groundWork is a non-profit environmental justice service and developmental organization working primarily in Southern Africa in the areas of Climate & Energy Justice, Coal, Environmental Health, Global Green and Healthy Hospitals, and Waste.



Zero Hour cover

Pietermaritzburg, South Africa, 23 May 2016 – The Centre for Environmental Rights’ latest report Zero Hour: Poor Governance of Mining and the Violation of Environmental Rights in Mpumalanga [1], has found that the Department of Minerals Resources (DMR) has placed South Africa’s strategic water source areas at serious risk of endemic contamination. This while the country remains slave to the worst drought it has experienced in 30 years.

Last week, the International Federation of Red Cross and the Red Crescent Societies (IFRC) pledged $110 million to a new initiative to help drought-stricken Southern African countries, including South Africa.

Despite Mpumalanga containing areas of hydrological significance, which are critical for the country’s supply of potable water, the DMR has continued to grant mining and water use rights in these areas, particularly for coal developments. While the mining industry uses up and pollutes this water the people of South Africa are at risk of not having access to clean water.

Read the full media advisory here.


Cape Town, South Africa, 18 May 2016 – In late February 2015, despite intense civil society opposition, the Department of Environmental Affairs’ National Air Quality Officer largely approved Eskom’s applications to postpone compliance with the air pollution minimum emission standards that applied from 1 April 2015. These standards were then incorporated into Eskom’s licences.

Despite the reprieve granted to Eskom, even the postponed compliance with the air emission standards means that Eskom must act now to ensure that it has the relevant funds and approvals in place in time to start installation of the equipment necessary to limit the air pollution from its coal-fired power stations.

Read the full media advisory here.


Fuleni/Richards Bay, South Africa, 21 April 2016 – This morning an angry but well-behaved crowd of well over a thousand Fuleni residents forced the Regional Mining Development Environmental Committee (RMDEC) to abort their visit to Fuleni, the site of Ibutho Coal's proposed open cast mine on the boundary of the iMfolozi Wilderness Area. The site visit was to familiarise RMDEC with the area before the meeting tomorrow, at 10h30, at Enseleni Nature Reserve, KZN, to hear submissions from I&APs and their lawyers to substantiate their comments and objections to the Fuleni mine.

Irate Fuleni residents blocked the main road to Ocilwane with rocks and burning tyres to create a barricade to prevent vehicles entering Fuleni. Ocilwane is the village that will be most affected by the proposed coal mine. The police eventually managed to get assistance from members of the Mfolozi Community Environmental Justice Organisation (MCEJO) and researchers from the Centre for Civil Society (CCS) – UKZN, who persuaded the local residents to assist with removing the rocks and tyres.

Click here to read the full media advisory.

GOVERNMENT TO SIGN ONTO SHAM OF A PARIS CLIMATE AGREEMENT - We can’t count on the Paris Agreement to stop climate change

Pietermaritzburg, South Africa, 20 April 2016 – The Paris Climate Agreement will this Friday be signed by representatives of over 130 nations, including South Africa, at the United Nations Headquarters in New York. According to environmental justice organisation groundWork [1], the commitments made in Paris were too late and too weak. This means that the hope to keep the temperature increase to below 1.5 degrees has been overshot.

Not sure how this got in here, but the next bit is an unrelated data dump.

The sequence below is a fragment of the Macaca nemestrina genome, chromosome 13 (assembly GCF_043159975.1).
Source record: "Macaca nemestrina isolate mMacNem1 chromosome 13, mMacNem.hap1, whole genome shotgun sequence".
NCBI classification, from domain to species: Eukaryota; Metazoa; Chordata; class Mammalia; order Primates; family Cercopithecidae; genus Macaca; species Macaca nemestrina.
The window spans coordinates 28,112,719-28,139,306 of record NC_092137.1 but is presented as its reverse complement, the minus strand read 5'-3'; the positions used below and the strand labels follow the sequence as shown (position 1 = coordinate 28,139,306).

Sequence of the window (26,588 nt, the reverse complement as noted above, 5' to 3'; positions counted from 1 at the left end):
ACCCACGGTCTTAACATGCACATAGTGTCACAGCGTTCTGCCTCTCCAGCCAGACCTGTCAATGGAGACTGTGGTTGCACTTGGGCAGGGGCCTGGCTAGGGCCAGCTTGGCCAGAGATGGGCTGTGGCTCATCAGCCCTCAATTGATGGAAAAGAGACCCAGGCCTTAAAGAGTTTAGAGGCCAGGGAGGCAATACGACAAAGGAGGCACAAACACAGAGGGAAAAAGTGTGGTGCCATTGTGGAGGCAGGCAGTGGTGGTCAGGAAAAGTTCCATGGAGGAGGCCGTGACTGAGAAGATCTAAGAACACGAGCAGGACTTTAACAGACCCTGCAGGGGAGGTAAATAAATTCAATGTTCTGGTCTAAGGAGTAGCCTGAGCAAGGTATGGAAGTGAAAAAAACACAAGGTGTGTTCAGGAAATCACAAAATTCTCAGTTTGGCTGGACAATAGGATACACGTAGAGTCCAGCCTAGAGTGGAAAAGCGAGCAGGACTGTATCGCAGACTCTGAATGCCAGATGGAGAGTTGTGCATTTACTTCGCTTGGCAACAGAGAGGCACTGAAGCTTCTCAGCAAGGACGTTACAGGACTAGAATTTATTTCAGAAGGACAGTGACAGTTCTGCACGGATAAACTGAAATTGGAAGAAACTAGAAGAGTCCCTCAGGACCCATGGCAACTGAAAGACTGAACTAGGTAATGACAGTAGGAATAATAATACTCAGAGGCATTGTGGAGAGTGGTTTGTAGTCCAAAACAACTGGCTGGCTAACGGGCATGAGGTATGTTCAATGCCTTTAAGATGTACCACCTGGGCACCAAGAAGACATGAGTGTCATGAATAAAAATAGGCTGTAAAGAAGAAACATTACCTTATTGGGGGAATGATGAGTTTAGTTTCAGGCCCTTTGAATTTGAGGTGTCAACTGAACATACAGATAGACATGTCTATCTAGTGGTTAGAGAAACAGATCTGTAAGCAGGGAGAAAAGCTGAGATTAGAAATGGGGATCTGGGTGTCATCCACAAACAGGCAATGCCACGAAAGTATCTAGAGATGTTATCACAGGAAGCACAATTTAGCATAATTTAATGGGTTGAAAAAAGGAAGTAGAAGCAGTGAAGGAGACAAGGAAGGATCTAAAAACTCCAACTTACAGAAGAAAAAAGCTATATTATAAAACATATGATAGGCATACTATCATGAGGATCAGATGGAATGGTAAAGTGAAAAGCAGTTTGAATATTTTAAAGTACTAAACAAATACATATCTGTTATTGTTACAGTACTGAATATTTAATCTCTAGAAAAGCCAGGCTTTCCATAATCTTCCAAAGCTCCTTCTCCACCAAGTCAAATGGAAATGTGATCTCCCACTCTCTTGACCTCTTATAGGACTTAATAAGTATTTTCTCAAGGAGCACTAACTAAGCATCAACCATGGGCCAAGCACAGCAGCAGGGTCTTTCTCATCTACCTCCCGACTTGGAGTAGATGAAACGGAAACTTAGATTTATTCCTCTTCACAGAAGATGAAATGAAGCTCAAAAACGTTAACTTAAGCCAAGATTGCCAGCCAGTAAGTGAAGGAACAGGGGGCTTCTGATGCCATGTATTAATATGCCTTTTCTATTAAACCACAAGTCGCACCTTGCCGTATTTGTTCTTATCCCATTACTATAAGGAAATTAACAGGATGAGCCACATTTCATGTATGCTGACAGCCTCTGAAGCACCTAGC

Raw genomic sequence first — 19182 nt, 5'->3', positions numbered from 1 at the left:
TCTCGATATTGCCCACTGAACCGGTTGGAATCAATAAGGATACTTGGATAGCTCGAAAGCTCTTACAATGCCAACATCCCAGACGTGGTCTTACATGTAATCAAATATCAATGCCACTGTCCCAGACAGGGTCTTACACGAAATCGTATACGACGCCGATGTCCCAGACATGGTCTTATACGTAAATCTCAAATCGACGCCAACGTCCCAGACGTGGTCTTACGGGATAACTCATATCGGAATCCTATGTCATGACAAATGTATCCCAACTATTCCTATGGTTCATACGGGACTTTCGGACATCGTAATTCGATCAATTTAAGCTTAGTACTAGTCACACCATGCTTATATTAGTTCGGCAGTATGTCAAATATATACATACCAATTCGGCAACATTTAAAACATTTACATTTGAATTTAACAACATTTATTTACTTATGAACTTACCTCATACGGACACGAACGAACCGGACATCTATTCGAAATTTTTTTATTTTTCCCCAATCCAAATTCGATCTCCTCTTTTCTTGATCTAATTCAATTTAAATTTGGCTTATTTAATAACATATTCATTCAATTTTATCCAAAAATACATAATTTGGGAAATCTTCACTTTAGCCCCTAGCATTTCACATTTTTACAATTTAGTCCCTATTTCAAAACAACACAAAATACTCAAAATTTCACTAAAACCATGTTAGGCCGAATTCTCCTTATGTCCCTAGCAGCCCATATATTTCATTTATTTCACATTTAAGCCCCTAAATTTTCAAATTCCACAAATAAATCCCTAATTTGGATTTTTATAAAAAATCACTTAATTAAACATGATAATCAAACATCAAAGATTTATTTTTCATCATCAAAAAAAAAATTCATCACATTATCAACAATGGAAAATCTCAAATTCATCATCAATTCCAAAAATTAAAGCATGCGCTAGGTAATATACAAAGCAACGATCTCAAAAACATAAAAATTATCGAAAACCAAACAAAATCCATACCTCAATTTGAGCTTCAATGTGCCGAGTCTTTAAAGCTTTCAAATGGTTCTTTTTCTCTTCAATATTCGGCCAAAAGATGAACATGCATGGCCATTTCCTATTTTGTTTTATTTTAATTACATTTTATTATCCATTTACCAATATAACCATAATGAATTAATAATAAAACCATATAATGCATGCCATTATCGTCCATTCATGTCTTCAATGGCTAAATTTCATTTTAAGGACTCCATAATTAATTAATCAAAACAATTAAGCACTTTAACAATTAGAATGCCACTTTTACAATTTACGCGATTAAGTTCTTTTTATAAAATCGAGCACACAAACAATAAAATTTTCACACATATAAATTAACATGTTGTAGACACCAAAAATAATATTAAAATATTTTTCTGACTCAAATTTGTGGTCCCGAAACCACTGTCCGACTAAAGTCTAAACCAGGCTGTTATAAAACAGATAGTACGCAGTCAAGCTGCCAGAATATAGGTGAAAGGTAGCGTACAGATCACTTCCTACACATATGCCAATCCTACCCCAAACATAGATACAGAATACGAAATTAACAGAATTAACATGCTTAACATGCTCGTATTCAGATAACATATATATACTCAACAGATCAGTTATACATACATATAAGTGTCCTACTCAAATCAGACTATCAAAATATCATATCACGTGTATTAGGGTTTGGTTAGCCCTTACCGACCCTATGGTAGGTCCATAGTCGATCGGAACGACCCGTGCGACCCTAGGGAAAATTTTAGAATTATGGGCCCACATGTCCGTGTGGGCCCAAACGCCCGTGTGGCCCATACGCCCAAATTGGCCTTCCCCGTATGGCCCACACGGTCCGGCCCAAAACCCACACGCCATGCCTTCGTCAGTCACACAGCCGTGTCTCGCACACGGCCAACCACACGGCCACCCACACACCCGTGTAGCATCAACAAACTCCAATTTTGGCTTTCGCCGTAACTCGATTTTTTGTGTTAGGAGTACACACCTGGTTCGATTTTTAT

This signing on by parties brings them one step closer towards ratifying a meaningless agreement through national parliaments in most cases – with nations turning their intended pledges to reduce greenhouse gas emissions (known as INDCs) into their agreed actual climate contribution to the climate effort.

This does not bring the world closer to a real solution for climate change. To the contrary, it stands in the way of real solutions. The world’s leaders are calling on us to have faith in them but the call is made in bad faith; the world’s leaders are leading us to ever growing destruction.

Read the full media advisory here.


Sphiwe Mazibuko's 9 minute documentary exposes the intimidation and violence facing anti-mining activists on the Wild Coast and Zululand, in South Africa. Xolobeni residents have fought for 10 years to prevent an Australian company from mining their titanium rich dunes.

The unwavering response of the Pondo people to protect their traditional lands, a paradise where they have lived for over 1500 years, has been met by increasing intimidation and violence that culminated in the violent murder of Sikhosiphi “Bazooka” Rhadebe, on 22 March 2016. Two men posing as police arrived at night and shot Rhadebe 8 times in the head in front of his 15 year old son. The next person on the hit list, Nonhle Mbuthuma, is featured in this film together with four other activists on the Wild Coast whose lives have been threatened. In Zululand, mining activists from Fuleni, Somkhele and Melmoth also face death threats. Reverend Mavuso frequently has to go into hiding for fear of his life, while the police have been notified of recent death threats to Phila Ndimande. Bongani Pearce’s vehicle was burned after a peaceful protest march following 8 years of being silenced by corrupt traditional leaders and exploited by Tendele’s Somkhele coal mine.

The film was commissioned by Mupo Foundation (now EarthLore) and funded by the European Commission, and can be viewed here.


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